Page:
August 15, 2005
Regular-grade gas is now up to $2.49 per gallon in Charlottesville. However, experts said you can still save as prices soar. Timing is everything when it comes to saving at the pump.
"I'm horrified," said Christine Cooper, as she was purchasing gas. That's what some are saying about the price of gas going through the roof. The national average price of a gallon of regular is now $2.50.
However, there are things you can do to save money at the pump. For instance, the day and time you buy gas does matter. Experts said through Labor Day try not to buy gas on Mondays and Thursdays which is normally when gas stations change their prices. For that reason it's also a good idea to buy gas before 10 a.m.
"You're competing. You see someone raise [their price] and you have to raise it, too. Also, gas has changed. Companies sell it to us for one price and we have to raise it to try to get a profit," said Fred Green, a Fuel Co. Supervisor.
Experts said consumers should shop at non-name brand gas stations. Mom and pop gas stations like Fuel Co. could save you pennies per gallon. While it may not sound like much, on a long trip every cent helps.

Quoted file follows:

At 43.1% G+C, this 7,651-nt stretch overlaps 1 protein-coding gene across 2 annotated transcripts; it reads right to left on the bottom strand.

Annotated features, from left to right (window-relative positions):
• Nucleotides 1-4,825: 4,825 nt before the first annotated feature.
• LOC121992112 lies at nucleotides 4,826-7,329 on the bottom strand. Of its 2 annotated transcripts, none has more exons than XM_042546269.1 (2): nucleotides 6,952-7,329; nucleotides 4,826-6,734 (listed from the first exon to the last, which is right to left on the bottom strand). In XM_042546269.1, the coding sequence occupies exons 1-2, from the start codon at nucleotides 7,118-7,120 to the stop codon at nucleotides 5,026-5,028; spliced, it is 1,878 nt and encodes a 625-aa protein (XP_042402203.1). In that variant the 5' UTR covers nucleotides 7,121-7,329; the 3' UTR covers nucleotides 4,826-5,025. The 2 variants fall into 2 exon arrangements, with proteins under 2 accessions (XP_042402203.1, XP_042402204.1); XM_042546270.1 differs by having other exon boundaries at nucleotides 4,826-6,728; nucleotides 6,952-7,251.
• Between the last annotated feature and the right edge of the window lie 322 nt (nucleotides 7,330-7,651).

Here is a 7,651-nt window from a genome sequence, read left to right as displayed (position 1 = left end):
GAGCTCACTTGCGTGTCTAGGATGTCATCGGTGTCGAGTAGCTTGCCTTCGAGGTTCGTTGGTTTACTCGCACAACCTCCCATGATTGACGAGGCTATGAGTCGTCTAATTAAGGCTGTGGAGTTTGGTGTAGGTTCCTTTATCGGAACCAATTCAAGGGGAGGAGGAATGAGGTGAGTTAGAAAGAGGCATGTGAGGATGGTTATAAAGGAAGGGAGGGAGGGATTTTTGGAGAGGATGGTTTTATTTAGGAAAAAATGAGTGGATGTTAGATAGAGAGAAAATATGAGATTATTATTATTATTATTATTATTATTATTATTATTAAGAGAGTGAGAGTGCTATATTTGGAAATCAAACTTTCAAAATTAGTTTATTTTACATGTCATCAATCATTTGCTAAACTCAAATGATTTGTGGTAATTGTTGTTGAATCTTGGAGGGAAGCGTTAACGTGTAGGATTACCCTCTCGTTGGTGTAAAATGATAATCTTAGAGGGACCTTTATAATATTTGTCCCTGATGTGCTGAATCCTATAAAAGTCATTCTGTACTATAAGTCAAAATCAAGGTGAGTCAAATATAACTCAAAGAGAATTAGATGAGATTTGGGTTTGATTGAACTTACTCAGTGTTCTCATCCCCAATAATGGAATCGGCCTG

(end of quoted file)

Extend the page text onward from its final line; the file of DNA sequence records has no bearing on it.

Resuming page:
"Our most expensive [gas fill-up] was up in New England [and] for high test we paid $3.09 [per gallon]. It's a little cheaper down here but it's still expensive. It's up everywhere," said Wyatt Coleman.
Coleman and his girlfriend stopped at the Fuel Co. because they sell some of the cheapest gas in the city. They're in the middle of a 1600-mile trip on his motorcycle.
"She has a jeep and it would have cost us double the amount in gas [to take the trip in her car]. Having a motorcycle, for me, is almost critical at this point," said Coleman.
Unfortunately, not everyone has a choice, a choice of what to drive or how much they are going to pay at the pump that day. "What are you going to do? You have to work, so you have to pay what you have to pay," said another Fuel Co. customer.
Hopefully with these tips what you have to pay is a little less.
Experts say don't assume that just because gas stations are right next door to each other that they have the same prices. They can vary as much as 10 cents a gallon.